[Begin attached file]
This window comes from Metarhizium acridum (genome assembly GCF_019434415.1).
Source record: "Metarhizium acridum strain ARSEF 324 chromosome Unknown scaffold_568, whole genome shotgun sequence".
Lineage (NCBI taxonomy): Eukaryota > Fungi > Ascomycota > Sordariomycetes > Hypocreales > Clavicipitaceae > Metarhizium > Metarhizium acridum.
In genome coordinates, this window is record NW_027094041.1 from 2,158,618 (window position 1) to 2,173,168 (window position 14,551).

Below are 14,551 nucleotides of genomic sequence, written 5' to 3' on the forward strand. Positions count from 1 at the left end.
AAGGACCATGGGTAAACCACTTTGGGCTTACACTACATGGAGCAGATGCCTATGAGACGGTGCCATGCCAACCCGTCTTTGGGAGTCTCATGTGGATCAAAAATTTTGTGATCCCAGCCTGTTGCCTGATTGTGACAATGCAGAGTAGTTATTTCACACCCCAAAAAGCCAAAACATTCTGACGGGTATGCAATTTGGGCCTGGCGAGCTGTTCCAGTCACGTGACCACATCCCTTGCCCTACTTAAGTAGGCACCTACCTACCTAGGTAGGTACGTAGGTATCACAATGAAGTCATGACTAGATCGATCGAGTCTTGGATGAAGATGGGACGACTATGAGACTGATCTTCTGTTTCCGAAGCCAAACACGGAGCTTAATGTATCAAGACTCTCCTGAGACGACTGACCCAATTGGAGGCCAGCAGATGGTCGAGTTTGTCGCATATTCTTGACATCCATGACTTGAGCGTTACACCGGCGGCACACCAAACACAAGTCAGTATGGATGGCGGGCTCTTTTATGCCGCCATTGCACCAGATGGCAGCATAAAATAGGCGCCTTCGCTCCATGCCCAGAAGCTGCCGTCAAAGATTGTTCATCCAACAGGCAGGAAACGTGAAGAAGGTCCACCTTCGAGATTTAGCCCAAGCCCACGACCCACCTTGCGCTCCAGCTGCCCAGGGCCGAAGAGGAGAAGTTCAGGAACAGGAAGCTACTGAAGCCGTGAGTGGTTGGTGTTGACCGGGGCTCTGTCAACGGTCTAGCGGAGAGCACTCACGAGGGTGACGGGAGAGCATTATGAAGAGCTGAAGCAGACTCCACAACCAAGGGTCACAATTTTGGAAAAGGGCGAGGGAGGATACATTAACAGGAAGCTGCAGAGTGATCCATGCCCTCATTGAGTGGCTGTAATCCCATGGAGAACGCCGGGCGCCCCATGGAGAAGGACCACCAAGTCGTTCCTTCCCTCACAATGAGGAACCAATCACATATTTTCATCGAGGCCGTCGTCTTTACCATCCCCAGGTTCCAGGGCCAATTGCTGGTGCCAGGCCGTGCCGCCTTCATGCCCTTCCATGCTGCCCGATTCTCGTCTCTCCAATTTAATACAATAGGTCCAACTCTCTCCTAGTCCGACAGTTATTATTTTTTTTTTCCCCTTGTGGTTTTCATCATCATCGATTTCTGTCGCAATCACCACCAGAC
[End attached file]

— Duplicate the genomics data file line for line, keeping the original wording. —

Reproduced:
This window comes from Metarhizium acridum (genome assembly GCF_019434415.1).
Source record: "Metarhizium acridum strain ARSEF 324 chromosome Unknown scaffold_568, whole genome shotgun sequence".
Lineage (NCBI taxonomy): Eukaryota > Fungi > Ascomycota > Sordariomycetes > Hypocreales > Clavicipitaceae > Metarhizium > Metarhizium acridum.
In genome coordinates, this window is record NW_027094041.1 from 2,158,618 (window position 1) to 2,173,168 (window position 14,551).

Below are 14,551 nucleotides of genomic sequence, written 5' to 3' on the forward strand. Positions count from 1 at the left end.
AAGGACCATGGGTAAACCACTTTGGGCTTACACTACATGGAGCAGATGCCTATGAGACGGTGCCATGCCAACCCGTCTTTGGGAGTCTCATGTGGATCAAAAATTTTGTGATCCCAGCCTGTTGCCTGATTGTGACAATGCAGAGTAGTTATTTCACACCCCAAAAAGCCAAAACATTCTGACGGGTATGCAATTTGGGCCTGGCGAGCTGTTCCAGTCACGTGACCACATCCCTTGCCCTACTTAAGTAGGCACCTACCTACCTAGGTAGGTACGTAGGTATCACAATGAAGTCATGACTAGATCGATCGAGTCTTGGATGAAGATGGGACGACTATGAGACTGATCTTCTGTTTCCGAAGCCAAACACGGAGCTTAATGTATCAAGACTCTCCTGAGACGACTGACCCAATTGGAGGCCAGCAGATGGTCGAGTTTGTCGCATATTCTTGACATCCATGACTTGAGCGTTACACCGGCGGCACACCAAACACAAGTCAGTATGGATGGCGGGCTCTTTTATGCCGCCATTGCACCAGATGGCAGCATAAAATAGGCGCCTTCGCTCCATGCCCAGAAGCTGCCGTCAAAGATTGTTCATCCAACAGGCAGGAAACGTGAAGAAGGTCCACCTTCGAGATTTAGCCCAAGCCCACGACCCACCTTGCGCTCCAGCTGCCCAGGGCCGAAGAGGAGAAGTTCAGGAACAGGAAGCTACTGAAGCCGTGAGTGGTTGGTGTTGACCGGGGCTCTGTCAACGGTCTAGCGGAGAGCACTCACGAGGGTGACGGGAGAGCATTATGAAGAGCTGAAGCAGACTCCACAACCAAGGGTCACAATTTTGGAAAAGGGCGAGGGAGGATACATTAACAGGAAGCTGCAGAGTGATCCATGCCCTCATTGAGTGGCTGTAATCCCATGGAGAACGCCGGGCGCCCCATGGAGAAGGACCACCAAGTCGTTCCTTCCCTCACAATGAGGAACCAATCACATATTTTCATCGAGGCCGTCGTCTTTACCATCCCCAGGTTCCAGGGCCAATTGCTGGTGCCAGGCCGTGCCGCCTTCATGCCCTTCCATGCTGCCCGATTCTCGTCTCTCCAATTTAATACAATAGGTCCAACTCTCTCCTAGTCCGACAGTTATTATTTTTTTTTTCCCCTTGTGGTTTTCATCATCATCGATTTCTGTCGCAATCACCACCAGAC